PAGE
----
HOW FINANCIAL SERVICES CAN GET TO GRIPS WITH RISING SUPPLY CHAIN RISK
By Alex Saric, smart procurement expert, Ivalua
UK businesses have never been more dependent on their suppliers to help them deliver goods and services to their customers. Be it retail, manufacturing or financial services, suppliers have a vital role to play when it comes to innovation and meeting customer expectations. However, as supply chains become increasingly global, businesses are potentially exposing themselves to more risk than ever before.
This is especially true in financial services. Whether it’s the impact of geopolitical events like Brexit or global tariff wars, supply shortages, security or the businesses impact on the environment, an organisation’s failure to identify and mitigate risk could see millions wiped off its share price, and its corporate reputation left in tatters. Risk can present itself anywhere and at any time, so financial services firms must be ready to address it. However, many simply don’t have the ability to evaluate suppliers for risk factors, leaving them wide open to business operations being hindered, or being slapped with financial penalties.
More suppliers, increasing risk
One reason why financial services firms aren’t able to evaluate suppliers is the breadth and scale of today’s supply chains. For example, French oil company Total said in in a recent human rights briefing paper that they work with over 150,000 direct suppliers worldwide. This is just one example of how large and varied the roster of partners has become. Research from Ivalua has found that financial services businesses on average are working with around 3,600 suppliers annually, which is evenly split between UK-based and international partners. That number is expected to rise, with 60% expecting the number of suppliers they work with to rise.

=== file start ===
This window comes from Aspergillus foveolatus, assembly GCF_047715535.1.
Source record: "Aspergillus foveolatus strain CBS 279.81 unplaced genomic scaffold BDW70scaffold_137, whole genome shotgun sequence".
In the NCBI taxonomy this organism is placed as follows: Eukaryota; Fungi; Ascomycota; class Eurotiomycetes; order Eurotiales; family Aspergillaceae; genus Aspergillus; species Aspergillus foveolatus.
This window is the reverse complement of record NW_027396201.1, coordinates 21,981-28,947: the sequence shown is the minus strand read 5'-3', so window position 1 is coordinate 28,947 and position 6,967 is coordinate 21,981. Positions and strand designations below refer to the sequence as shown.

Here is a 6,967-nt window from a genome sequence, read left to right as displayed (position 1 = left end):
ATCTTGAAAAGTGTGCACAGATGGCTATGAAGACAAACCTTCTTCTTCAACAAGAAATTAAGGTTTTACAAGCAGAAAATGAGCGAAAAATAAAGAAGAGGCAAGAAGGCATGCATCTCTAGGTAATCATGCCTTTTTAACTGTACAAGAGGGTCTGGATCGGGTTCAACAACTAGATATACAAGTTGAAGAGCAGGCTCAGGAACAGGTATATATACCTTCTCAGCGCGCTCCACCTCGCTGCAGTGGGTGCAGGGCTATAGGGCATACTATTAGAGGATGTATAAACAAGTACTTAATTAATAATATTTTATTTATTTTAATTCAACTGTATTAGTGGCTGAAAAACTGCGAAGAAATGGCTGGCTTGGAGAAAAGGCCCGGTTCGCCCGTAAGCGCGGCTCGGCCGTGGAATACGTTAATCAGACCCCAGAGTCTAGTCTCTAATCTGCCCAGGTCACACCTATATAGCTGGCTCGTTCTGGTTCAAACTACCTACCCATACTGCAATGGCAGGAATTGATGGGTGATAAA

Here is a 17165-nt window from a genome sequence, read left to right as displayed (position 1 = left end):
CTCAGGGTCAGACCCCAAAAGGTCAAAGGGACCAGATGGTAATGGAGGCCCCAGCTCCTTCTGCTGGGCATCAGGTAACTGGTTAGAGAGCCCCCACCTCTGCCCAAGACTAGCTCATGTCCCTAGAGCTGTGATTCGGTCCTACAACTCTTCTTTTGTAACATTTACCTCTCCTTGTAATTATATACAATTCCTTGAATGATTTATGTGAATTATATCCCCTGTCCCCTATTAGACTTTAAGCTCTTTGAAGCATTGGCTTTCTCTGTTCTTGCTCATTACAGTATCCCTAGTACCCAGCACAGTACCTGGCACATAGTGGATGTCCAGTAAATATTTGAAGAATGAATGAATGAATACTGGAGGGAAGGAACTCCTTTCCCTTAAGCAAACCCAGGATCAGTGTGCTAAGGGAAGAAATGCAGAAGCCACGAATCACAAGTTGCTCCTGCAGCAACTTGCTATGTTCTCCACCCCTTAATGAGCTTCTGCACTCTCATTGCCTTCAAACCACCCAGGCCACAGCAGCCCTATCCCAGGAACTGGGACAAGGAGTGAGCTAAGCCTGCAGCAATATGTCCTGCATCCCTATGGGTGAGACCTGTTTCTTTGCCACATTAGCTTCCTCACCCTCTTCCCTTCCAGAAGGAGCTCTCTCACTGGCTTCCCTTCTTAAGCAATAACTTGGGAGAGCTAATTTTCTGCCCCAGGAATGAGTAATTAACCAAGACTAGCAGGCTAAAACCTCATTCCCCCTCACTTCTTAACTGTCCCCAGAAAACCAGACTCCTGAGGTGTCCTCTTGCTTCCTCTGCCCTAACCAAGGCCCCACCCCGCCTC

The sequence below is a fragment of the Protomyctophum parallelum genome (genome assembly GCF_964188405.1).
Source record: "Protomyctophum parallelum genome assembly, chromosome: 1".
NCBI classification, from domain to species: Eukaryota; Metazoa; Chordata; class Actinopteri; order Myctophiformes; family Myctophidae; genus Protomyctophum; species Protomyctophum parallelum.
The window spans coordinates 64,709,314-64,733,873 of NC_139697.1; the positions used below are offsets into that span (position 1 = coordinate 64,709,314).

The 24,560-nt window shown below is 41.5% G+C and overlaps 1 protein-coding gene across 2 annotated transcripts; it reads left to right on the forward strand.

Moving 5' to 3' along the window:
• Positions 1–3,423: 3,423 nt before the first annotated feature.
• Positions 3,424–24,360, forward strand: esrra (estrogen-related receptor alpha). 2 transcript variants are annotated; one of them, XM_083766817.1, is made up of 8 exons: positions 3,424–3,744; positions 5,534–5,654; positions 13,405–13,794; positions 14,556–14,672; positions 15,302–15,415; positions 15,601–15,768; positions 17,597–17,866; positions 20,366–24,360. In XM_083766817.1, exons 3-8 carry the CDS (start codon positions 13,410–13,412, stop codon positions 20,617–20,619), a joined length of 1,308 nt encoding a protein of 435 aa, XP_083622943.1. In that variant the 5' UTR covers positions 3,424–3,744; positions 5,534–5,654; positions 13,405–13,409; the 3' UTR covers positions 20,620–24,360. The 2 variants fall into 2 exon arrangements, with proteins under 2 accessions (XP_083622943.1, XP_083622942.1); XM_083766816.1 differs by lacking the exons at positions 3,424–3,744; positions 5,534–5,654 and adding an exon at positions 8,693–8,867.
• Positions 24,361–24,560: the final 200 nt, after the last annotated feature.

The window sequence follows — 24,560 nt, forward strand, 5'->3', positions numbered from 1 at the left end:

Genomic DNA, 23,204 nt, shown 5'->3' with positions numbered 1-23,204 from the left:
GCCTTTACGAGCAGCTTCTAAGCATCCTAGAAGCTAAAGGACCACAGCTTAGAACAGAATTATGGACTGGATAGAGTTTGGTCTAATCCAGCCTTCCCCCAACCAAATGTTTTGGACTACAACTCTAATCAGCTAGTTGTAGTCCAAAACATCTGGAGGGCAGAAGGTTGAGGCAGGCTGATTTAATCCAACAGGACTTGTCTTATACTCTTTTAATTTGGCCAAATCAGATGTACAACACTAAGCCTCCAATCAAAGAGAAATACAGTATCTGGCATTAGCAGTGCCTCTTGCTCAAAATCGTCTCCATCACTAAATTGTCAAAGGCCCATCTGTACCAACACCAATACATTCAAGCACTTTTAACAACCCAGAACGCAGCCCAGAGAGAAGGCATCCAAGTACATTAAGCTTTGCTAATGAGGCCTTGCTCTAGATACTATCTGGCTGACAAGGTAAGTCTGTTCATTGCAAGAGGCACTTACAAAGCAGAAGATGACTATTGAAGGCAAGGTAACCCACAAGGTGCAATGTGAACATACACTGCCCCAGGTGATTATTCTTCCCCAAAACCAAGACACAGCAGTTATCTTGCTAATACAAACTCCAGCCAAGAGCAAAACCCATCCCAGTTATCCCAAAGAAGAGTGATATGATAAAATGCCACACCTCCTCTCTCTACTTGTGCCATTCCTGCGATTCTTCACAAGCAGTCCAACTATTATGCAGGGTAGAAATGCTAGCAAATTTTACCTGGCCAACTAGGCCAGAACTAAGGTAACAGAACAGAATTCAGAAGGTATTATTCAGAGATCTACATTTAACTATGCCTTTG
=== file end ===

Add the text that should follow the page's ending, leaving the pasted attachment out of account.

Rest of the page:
The expanding nature of suppliers is only going to expose financial services firms to more potential risk than ever before, yet 78% say they face challenges gaining complete visibility into suppliers and their activities.
A lack of supplier visibility leaves businesses unable to identify and mitigate against supply chain risk. In fact, almost three-quarters (73%) of financial services firms have experienced some type of risk during the last 12 months. These include; supplier failure (43%), environmental impact, such as pollution or waste (35%) and supply shortages (45%). Supply shortages can be among the most damaging to a business, as seen by both the KFC chicken shortage which closed stores, and the summer 2018 CO2 shortage which caused companies such as Heineken and Coca-Cola to pause production, impacting supply across Europe during the World Cup.
Businesses unprepared for the worst